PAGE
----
51 Worldwide Games on Switch is exactly what it says on the tin. 51 board games from around the world, digitised and shrunk down to fit inside one tiny cartridge and/or digital download. Some you’ll have heard of, like Chess or Four-in-a-Row (which I knew as Connect 4 as a kid), others may be new to you, like Nine Men’s Morris, Hare & Hound, or Carrom.
As well as board games, there are offerings of popular arcade games like bowling, billiards, darts, and curling, as well as a plethora of card games from Texas Hold‘em to Takoyaki. I’m not going to review all 51 because, well, firstly this isn’t strictly a review, and secondly we’d be here for hours.
While I might stray into some nostalgic anecdotes or game preferences, I’m really here to talk about the undeniably lovely experience 51 Worldwide Games provides. The wide and diverse selection of games is rivaled only by those dodgy 200-in-1 cartridges that one of your primary school classmates would always hoard to themselves like a valuable treasure rather than something their parents bought for a fiver on eBay.
However, instead of being able to play Gonic the Groundhog and Crazy Kong, you get 50 diverse, wonderfully-crafted games. You can take on the AI at various difficulty levels, remove your Joy-cons for screen-sharing play, play online, or align your Switch with someone else’s to double the screen size and play together.
Now, I can’t say in the time of social distancing I’ve tried any split-screen or double-screen action, but even playing alone or online is a wonderful way to learn about new games, hone your skills, and work your way up to being a Grandmaster. Perhaps it’s because I’ve just binged The Queen’s Gambit on Netflix – or maybe it’s just a flair for the dramatic – but there’s no finer feeling than confidently proclaiming “Rook to Knight Three” to nobody in particular, seconds before aforementioned Rook gets taken by a Bishop you didn’t see lurking on the other side of the board.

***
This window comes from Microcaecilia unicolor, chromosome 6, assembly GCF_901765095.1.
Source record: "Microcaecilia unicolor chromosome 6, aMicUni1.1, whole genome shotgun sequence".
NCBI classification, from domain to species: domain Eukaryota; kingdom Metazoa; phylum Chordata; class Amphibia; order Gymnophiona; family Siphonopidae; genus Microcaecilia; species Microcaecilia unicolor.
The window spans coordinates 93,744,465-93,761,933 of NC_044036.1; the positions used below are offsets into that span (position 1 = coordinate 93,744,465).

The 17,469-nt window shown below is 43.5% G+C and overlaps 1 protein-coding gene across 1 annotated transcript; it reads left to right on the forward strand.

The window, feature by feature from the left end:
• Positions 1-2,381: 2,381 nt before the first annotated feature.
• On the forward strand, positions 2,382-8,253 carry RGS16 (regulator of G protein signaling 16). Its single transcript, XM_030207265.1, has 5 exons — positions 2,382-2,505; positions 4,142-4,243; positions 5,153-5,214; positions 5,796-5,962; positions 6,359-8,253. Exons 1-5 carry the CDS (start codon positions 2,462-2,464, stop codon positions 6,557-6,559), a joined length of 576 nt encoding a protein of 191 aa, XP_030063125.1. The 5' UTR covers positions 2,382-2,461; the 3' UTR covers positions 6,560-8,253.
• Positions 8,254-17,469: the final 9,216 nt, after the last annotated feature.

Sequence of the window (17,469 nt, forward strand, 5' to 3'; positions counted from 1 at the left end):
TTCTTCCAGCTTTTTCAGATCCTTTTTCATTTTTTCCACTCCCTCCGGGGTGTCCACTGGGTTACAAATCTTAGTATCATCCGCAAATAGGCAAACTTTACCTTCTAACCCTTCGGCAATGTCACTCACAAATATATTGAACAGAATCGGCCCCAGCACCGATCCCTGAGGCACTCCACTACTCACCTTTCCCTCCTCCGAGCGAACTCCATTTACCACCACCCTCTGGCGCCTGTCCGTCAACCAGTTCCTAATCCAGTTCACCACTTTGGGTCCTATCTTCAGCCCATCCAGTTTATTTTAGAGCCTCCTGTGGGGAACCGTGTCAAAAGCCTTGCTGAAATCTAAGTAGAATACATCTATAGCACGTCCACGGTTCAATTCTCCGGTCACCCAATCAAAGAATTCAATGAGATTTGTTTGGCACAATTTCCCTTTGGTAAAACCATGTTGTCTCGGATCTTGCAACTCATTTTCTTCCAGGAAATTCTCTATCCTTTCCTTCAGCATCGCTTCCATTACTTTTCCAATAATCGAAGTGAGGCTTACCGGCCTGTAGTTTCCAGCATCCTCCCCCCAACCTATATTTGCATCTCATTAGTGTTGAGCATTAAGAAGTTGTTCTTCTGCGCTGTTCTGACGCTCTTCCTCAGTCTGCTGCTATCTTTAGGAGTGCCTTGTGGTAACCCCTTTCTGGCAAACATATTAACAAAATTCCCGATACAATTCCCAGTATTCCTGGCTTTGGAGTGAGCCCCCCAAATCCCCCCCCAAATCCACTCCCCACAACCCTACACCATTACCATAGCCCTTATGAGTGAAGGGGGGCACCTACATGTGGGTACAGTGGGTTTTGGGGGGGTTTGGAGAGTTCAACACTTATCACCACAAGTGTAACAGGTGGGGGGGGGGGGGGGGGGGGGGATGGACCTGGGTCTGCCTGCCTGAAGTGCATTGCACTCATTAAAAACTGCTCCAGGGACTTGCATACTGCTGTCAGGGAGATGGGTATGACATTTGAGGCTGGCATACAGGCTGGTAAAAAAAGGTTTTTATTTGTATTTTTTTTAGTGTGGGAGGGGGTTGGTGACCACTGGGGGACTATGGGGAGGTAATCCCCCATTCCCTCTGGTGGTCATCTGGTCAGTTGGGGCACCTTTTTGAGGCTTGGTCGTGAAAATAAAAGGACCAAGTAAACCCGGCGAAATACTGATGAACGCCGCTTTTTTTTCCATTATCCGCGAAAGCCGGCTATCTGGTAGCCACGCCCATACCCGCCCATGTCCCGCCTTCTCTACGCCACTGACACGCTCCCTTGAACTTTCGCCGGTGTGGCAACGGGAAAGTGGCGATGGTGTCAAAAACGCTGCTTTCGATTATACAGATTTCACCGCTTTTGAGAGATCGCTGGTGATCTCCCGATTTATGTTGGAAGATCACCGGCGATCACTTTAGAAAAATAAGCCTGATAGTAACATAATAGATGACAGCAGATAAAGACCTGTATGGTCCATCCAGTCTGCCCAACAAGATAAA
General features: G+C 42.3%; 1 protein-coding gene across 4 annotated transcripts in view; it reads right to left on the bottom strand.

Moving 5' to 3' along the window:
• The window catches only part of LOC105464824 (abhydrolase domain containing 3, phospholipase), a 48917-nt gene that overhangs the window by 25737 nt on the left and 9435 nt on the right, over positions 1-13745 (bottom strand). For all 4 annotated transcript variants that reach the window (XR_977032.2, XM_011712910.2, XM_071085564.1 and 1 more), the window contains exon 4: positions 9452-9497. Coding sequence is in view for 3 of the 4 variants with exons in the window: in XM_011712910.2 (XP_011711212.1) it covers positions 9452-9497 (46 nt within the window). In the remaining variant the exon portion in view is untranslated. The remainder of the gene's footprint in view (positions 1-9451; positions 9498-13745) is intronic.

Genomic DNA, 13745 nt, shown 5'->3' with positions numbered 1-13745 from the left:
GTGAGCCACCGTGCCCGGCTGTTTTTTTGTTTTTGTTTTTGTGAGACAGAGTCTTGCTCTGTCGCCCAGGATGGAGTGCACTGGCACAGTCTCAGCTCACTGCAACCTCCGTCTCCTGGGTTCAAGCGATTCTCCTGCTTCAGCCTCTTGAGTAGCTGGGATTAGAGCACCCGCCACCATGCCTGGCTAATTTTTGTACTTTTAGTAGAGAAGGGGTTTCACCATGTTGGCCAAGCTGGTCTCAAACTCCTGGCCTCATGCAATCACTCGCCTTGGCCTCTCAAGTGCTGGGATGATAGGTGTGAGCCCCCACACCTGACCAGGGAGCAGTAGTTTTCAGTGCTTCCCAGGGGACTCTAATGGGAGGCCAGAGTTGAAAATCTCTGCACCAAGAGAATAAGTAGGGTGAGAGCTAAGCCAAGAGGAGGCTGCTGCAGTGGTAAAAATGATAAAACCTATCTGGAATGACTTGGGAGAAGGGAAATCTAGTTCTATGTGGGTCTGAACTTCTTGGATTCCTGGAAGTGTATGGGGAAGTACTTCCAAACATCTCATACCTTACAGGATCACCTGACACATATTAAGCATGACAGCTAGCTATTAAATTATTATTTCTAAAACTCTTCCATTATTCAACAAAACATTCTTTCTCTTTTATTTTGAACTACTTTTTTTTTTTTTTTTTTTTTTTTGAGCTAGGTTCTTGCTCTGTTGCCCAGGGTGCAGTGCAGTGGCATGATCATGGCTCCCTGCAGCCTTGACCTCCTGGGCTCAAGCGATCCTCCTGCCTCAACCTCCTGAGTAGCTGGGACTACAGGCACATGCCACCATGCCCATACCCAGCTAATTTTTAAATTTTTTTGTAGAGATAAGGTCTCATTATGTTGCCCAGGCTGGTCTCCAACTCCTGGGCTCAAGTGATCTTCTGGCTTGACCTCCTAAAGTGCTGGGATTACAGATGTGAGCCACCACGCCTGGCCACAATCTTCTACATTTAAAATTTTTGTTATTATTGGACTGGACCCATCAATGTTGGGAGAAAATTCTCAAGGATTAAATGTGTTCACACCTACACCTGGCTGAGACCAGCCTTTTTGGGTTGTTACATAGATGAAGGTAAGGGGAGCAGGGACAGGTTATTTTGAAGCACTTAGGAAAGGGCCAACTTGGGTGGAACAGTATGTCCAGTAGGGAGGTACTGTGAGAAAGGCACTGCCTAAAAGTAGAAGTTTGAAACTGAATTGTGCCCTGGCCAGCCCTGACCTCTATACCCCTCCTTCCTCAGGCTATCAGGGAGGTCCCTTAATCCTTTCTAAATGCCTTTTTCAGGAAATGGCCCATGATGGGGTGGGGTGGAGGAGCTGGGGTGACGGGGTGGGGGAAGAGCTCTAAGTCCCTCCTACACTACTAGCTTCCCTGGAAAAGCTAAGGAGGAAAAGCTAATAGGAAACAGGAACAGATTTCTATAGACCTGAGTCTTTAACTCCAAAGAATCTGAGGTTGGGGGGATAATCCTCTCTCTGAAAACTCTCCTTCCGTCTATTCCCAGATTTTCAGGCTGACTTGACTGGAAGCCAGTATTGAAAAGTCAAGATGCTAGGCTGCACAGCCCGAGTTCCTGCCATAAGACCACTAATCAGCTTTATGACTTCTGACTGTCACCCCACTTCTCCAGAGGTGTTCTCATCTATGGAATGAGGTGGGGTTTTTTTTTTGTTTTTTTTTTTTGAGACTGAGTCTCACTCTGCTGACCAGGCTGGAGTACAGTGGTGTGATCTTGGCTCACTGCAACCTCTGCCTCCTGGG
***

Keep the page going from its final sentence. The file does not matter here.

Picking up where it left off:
This is also one of the first times that I’ve encountered a digital version of Mahjong that evokes my nan’s Christmas tradition rather than playing through a glorified game of pairs (although that option is also available should you wish). I’ve relived childhood games like Mancala and spent far too many hours trying to roll the perfect Yahtzee score in Yacht Dice. Global “guides” offer me Mario skins for my games of pairs, and are the only reminder that I’m playing all these games on a portable Nintendo console rather than a physical version.
It can be a game that you binge – I played 10 games of chess in a row yesterday in an (unsuccessful) attempt to beat the “Impossible” CPU – but it’s best as something to dip into, play a couple of minutes of Pig’s Tail, a round of golf, or a hand of Sevens while you wait for the kettle to boil or the ad break to be over. Whether on the toilet or on the tube, I’ve enjoyed learning about new games and cultures as much as I’ve replayed old favourites and attempted to master the classics.
But more importantly than being stimulating and interesting, 51 Worldwide Classics is a fundamentally fun game – and what more did we need last year?